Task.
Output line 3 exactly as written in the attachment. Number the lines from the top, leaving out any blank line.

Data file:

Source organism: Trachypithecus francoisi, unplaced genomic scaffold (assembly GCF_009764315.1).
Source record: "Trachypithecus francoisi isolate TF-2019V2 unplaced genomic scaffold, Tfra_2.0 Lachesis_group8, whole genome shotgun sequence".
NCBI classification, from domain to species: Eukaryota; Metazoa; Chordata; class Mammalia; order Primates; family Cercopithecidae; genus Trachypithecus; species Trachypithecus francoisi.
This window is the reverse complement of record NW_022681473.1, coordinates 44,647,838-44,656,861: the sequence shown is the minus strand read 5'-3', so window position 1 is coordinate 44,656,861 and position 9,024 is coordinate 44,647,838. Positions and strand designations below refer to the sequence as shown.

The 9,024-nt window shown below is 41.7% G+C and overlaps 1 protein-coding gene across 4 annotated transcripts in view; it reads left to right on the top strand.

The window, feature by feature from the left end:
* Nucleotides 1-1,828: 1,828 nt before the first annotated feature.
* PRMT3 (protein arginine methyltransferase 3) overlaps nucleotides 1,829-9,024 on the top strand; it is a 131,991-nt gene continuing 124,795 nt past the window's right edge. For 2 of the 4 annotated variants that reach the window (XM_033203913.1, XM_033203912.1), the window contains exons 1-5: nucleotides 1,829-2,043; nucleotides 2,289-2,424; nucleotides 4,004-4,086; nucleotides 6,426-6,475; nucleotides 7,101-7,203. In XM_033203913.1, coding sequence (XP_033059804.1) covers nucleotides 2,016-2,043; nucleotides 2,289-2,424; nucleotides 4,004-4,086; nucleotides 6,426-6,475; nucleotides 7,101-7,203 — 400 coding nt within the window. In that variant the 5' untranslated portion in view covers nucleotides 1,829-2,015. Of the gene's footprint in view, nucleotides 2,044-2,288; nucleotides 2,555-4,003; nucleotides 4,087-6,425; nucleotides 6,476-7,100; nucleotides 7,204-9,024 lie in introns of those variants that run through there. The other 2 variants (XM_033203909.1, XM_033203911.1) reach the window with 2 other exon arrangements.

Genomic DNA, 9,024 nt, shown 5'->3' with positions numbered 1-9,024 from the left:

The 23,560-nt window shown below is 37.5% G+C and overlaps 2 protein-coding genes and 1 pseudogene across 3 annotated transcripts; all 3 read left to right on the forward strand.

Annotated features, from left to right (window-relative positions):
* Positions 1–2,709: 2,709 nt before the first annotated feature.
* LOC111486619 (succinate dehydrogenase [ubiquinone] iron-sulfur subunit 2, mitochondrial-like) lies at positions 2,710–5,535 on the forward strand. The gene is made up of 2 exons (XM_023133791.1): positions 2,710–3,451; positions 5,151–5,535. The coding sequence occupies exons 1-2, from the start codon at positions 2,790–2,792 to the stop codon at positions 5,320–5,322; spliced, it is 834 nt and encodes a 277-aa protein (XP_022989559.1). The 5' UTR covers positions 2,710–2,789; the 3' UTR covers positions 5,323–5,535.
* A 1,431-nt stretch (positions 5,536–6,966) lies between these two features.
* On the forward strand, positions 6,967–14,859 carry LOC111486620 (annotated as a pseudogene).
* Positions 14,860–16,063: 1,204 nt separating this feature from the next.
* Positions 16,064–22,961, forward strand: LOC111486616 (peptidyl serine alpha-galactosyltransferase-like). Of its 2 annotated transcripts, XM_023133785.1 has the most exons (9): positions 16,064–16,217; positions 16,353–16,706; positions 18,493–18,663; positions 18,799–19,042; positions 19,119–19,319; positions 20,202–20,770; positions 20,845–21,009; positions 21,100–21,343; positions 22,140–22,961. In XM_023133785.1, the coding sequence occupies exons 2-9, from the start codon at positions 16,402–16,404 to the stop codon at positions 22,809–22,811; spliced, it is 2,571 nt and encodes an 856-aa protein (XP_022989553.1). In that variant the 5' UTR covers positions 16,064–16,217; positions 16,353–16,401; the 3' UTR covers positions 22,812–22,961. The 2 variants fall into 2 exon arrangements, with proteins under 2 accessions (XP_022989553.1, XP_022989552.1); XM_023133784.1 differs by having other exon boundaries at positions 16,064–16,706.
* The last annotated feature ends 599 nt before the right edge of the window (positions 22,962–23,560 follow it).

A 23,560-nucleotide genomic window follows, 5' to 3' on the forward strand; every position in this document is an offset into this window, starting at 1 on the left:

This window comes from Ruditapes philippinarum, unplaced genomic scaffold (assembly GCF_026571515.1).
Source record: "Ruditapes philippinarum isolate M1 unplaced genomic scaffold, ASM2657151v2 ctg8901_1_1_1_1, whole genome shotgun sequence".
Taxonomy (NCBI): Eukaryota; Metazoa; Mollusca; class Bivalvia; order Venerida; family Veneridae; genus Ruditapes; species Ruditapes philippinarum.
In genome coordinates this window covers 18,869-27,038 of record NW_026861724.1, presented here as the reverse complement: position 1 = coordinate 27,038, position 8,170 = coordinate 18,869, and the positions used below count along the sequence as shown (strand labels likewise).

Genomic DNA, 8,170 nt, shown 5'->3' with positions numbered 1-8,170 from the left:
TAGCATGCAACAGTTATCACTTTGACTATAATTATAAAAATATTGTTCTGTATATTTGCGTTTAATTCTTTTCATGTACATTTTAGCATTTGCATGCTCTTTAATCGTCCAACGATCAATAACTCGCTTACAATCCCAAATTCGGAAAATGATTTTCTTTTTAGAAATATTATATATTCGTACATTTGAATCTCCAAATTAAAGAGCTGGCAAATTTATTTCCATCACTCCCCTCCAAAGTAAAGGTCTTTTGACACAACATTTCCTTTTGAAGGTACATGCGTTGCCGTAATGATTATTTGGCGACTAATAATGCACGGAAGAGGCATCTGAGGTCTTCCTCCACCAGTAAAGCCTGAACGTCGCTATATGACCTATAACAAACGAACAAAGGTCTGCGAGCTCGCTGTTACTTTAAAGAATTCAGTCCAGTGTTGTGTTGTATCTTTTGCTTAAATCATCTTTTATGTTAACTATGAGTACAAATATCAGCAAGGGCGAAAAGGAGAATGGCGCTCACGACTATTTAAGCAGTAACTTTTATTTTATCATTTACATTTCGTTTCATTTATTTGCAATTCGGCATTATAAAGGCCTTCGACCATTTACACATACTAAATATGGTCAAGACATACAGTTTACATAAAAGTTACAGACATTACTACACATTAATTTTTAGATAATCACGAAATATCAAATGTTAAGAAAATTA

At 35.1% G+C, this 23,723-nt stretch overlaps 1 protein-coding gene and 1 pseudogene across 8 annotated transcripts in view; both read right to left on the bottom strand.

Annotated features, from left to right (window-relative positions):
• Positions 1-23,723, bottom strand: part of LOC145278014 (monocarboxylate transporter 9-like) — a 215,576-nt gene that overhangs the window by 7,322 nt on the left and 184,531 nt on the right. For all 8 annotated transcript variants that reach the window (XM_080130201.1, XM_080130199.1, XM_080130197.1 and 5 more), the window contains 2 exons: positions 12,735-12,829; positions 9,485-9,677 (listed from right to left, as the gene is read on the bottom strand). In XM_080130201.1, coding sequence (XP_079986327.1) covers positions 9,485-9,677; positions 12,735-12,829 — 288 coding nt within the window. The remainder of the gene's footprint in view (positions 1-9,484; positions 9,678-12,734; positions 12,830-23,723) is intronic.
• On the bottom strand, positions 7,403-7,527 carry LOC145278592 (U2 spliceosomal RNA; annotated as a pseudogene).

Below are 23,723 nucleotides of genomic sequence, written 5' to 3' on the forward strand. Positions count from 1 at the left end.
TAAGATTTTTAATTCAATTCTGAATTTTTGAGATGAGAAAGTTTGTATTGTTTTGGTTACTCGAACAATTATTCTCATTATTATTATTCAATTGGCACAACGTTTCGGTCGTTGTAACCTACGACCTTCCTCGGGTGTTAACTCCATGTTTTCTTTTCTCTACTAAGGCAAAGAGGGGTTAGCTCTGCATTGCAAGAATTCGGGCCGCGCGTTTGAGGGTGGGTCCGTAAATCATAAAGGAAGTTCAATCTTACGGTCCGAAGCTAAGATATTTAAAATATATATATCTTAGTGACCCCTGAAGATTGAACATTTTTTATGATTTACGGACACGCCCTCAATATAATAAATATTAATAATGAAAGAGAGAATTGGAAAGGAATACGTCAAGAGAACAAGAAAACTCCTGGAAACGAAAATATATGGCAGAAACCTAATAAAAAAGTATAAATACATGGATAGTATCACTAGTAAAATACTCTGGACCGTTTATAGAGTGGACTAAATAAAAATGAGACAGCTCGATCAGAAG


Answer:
NCBI classification, from domain to species: Eukaryota; Metazoa; Chordata; class Mammalia; order Primates; family Cercopithecidae; genus Trachypithecus; species Trachypithecus francoisi.